House Democrat bill would force labeling of AI use
A new bill introduced in the House of Representatives on Monday is aimed at making sure American consumers know the difference between fantasy and reality online by cracking down on generative artificial intelligence technology.
Rep. Ritchie Torres, D-N.Y., is leading the effort on the AI Disclosure Act of 2023, which would force AI-generated content to include the disclaimer, ‘Disclaimer: this output has been generated by artificial intelligence.’
In a statement announcing the bill, Torres predicted that ‘regulatory framework for managing the existential risks of AI will be one of the central challenges confronting Congress in the years and decades to come.’
He noted risks in going too far with policing AI as well as not regulating it enough.
‘The simplest place to start is disclosure. All generative AI – whether the content it generates is text or images, video or audio – should be required to disclose itself as AI,’ Torres said. ‘Disclosure is by no means a magic bullet but it’s a commonsense starting point to what will surely be a long road to regulation.’
His bill, if passed, would give the Federal Trade Commission oversight over the new rule.
And there appears to be an appetite on both sides of the aisle for promoting transparency in AI content.
Rep. Nancy Mace, R-S.C., one of the GOP’s leading voices on AI in the House, said Torres bill was not the ‘best solution’ but agreed that Americans need to be informed if the content they are viewing, particularly as the 2024 presidential cycle heats up, is real or fake.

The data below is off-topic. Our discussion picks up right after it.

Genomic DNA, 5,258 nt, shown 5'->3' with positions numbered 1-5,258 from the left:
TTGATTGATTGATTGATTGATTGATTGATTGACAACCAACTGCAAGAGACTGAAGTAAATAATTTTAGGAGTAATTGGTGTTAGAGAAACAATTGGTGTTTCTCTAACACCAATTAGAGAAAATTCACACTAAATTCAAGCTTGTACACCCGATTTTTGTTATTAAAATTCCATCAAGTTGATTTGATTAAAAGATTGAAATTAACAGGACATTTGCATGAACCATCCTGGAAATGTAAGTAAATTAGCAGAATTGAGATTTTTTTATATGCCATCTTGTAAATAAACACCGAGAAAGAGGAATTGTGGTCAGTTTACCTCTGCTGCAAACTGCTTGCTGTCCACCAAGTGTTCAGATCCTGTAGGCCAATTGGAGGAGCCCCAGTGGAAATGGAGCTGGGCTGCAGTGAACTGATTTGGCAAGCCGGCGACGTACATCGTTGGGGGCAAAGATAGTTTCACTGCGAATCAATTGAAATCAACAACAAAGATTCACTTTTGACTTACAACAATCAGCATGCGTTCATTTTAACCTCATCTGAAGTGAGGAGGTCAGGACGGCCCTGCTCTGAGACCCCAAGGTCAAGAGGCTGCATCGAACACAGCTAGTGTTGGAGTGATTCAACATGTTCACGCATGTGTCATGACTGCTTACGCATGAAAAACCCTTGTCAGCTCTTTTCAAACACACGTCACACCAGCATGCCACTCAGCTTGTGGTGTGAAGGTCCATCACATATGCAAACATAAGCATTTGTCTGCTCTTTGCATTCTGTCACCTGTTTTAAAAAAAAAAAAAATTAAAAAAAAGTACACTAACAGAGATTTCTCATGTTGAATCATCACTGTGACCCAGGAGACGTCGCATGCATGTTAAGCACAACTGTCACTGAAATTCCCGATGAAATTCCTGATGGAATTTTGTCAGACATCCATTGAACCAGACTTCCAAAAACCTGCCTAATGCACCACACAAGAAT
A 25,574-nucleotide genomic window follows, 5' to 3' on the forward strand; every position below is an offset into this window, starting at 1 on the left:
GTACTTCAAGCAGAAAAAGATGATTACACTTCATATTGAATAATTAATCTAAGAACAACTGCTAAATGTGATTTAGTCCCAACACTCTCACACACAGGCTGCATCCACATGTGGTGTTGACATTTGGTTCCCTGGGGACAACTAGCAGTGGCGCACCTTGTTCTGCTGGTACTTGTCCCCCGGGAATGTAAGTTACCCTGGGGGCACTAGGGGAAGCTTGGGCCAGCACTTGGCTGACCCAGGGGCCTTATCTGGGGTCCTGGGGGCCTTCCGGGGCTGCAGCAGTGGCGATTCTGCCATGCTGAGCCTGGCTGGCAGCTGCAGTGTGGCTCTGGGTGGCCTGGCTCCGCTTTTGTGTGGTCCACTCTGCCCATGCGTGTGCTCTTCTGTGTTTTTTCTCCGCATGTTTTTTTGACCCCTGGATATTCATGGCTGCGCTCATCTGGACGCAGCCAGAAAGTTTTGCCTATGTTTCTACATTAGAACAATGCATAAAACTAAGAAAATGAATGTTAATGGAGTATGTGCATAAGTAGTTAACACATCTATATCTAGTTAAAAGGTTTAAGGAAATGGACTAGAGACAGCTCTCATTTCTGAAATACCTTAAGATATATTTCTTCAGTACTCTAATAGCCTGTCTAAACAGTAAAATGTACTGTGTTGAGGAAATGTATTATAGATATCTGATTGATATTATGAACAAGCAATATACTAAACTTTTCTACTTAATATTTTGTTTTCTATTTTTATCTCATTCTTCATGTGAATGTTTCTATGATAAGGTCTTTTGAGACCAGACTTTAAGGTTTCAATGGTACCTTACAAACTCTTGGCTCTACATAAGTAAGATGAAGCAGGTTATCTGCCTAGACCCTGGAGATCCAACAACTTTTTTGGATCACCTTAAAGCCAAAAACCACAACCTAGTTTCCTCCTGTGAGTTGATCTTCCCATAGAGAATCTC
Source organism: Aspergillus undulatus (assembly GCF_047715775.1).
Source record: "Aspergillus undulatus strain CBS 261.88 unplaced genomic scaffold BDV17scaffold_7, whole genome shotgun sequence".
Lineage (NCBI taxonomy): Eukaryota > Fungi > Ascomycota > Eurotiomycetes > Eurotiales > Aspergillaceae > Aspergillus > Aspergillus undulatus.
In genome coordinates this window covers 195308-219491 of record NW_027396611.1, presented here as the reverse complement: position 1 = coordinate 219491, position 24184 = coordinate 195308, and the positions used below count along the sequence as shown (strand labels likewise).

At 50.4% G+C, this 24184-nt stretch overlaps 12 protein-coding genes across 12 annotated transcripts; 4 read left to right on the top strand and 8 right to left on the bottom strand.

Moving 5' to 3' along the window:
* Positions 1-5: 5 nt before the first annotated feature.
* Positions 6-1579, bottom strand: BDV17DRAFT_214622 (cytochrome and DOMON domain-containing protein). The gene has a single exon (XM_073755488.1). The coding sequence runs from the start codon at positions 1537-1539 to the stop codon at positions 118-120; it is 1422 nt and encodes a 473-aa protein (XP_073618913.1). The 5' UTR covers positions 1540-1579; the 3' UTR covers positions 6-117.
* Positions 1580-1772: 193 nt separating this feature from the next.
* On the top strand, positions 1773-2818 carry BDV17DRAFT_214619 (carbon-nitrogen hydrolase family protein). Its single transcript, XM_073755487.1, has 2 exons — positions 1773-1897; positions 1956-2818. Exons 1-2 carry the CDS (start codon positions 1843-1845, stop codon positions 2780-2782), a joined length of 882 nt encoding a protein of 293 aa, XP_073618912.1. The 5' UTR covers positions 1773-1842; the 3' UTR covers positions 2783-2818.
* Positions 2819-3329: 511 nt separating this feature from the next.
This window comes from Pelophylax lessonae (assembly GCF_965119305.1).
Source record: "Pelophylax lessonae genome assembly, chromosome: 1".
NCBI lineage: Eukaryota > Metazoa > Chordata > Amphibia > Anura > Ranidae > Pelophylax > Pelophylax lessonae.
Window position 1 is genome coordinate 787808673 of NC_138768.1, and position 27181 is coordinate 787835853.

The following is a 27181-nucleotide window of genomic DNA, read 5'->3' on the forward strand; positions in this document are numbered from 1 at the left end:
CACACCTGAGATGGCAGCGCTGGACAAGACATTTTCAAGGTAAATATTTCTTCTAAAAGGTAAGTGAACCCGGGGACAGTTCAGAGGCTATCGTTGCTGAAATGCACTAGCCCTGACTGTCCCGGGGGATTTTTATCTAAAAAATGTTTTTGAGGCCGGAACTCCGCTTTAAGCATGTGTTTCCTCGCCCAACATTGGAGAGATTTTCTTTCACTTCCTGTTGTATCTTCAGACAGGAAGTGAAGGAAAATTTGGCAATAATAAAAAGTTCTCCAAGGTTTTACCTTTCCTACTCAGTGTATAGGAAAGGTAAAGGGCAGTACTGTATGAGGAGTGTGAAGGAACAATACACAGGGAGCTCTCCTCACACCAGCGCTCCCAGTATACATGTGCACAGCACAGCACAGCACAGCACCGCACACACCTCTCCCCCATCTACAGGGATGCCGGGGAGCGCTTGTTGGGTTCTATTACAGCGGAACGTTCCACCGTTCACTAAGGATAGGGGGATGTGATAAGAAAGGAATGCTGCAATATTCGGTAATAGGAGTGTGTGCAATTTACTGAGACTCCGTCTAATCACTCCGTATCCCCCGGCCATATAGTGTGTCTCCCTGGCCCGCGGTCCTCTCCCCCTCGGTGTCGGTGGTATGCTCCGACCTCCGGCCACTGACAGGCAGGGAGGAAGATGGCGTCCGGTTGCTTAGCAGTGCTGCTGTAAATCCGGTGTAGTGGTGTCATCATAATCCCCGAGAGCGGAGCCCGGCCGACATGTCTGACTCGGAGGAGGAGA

‘AI has the ability to revolutionize the way we live and can be a valuable tool in our arsenal for national security. However, as we continue to witness the rapid advancements in artificial intelligence, it is crucial that we prioritize transparency and accountability,’ Mace told Fox News Digital.’
‘The American people deserve to know when they are interacting with AI-generated content, especially in politics where there is an easy ability to manufacture content which can be used to mislead people,’ she added.
‘While this particular bill may not be the best solution, by requiring a disclaimer for AI content, we empower users to make informed decisions about the information they consume.’
AI generated content has already had a test-run in the current election season. Former President Donald Trump shared an AI-made video parodying Florida Gov. Ron DeSantis’ 2024 announcement on Twitter Spaces.
Rather than the thousands of listeners who tuned in to hear DeSantis speak, Trump’s video included DeSantis with guests Dick Cheney, Adolph Hitler, the FBI, George Soros and others.
And just last month, an AI-made image depicting the Pentagon suffering an explosion went viral on the internet and even appeared to cause a brief dip in the stock market.